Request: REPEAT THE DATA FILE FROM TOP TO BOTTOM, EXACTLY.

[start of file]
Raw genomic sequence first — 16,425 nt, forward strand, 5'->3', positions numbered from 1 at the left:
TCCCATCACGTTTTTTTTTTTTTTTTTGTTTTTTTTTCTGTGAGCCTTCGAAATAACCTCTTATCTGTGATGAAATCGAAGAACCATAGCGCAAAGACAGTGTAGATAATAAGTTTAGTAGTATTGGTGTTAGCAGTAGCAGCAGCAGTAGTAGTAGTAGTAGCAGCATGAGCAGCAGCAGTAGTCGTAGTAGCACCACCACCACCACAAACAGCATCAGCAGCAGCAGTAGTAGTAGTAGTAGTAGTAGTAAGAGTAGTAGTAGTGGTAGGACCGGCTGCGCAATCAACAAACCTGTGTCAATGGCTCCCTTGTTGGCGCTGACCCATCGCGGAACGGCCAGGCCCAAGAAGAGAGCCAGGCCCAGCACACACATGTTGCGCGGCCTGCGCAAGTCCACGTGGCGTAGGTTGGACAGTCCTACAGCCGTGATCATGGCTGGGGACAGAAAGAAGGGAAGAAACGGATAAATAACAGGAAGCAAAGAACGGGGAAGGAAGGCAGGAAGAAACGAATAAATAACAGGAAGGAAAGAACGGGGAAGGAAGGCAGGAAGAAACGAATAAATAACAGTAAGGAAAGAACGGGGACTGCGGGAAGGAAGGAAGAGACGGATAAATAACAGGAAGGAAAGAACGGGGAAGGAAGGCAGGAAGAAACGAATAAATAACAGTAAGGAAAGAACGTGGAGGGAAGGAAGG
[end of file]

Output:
Raw genomic sequence first — 16,425 nt, forward strand, 5'->3', positions numbered from 1 at the left:
TCCCATCACGTTTTTTTTTTTTTTTTTGTTTTTTTTTCTGTGAGCCTTCGAAATAACCTCTTATCTGTGATGAAATCGAAGAACCATAGCGCAAAGACAGTGTAGATAATAAGTTTAGTAGTATTGGTGTTAGCAGTAGCAGCAGCAGTAGTAGTAGTAGTAGCAGCATGAGCAGCAGCAGTAGTCGTAGTAGCACCACCACCACCACAAACAGCATCAGCAGCAGCAGTAGTAGTAGTAGTAGTAGTAGTAAGAGTAGTAGTAGTGGTAGGACCGGCTGCGCAATCAACAAACCTGTGTCAATGGCTCCCTTGTTGGCGCTGACCCATCGCGGAACGGCCAGGCCCAAGAAGAGAGCCAGGCCCAGCACACACATGTTGCGCGGCCTGCGCAAGTCCACGTGGCGTAGGTTGGACAGTCCTACAGCCGTGATCATGGCTGGGGACAGAAAGAAGGGAAGAAACGGATAAATAACAGGAAGCAAAGAACGGGGAAGGAAGGCAGGAAGAAACGAATAAATAACAGGAAGGAAAGAACGGGGAAGGAAGGCAGGAAGAAACGAATAAATAACAGTAAGGAAAGAACGGGGACTGCGGGAAGGAAGGAAGAGACGGATAAATAACAGGAAGGAAAGAACGGGGAAGGAAGGCAGGAAGAAACGAATAAATAACAGTAAGGAAAGAACGTGGAGGGAAGGAAGG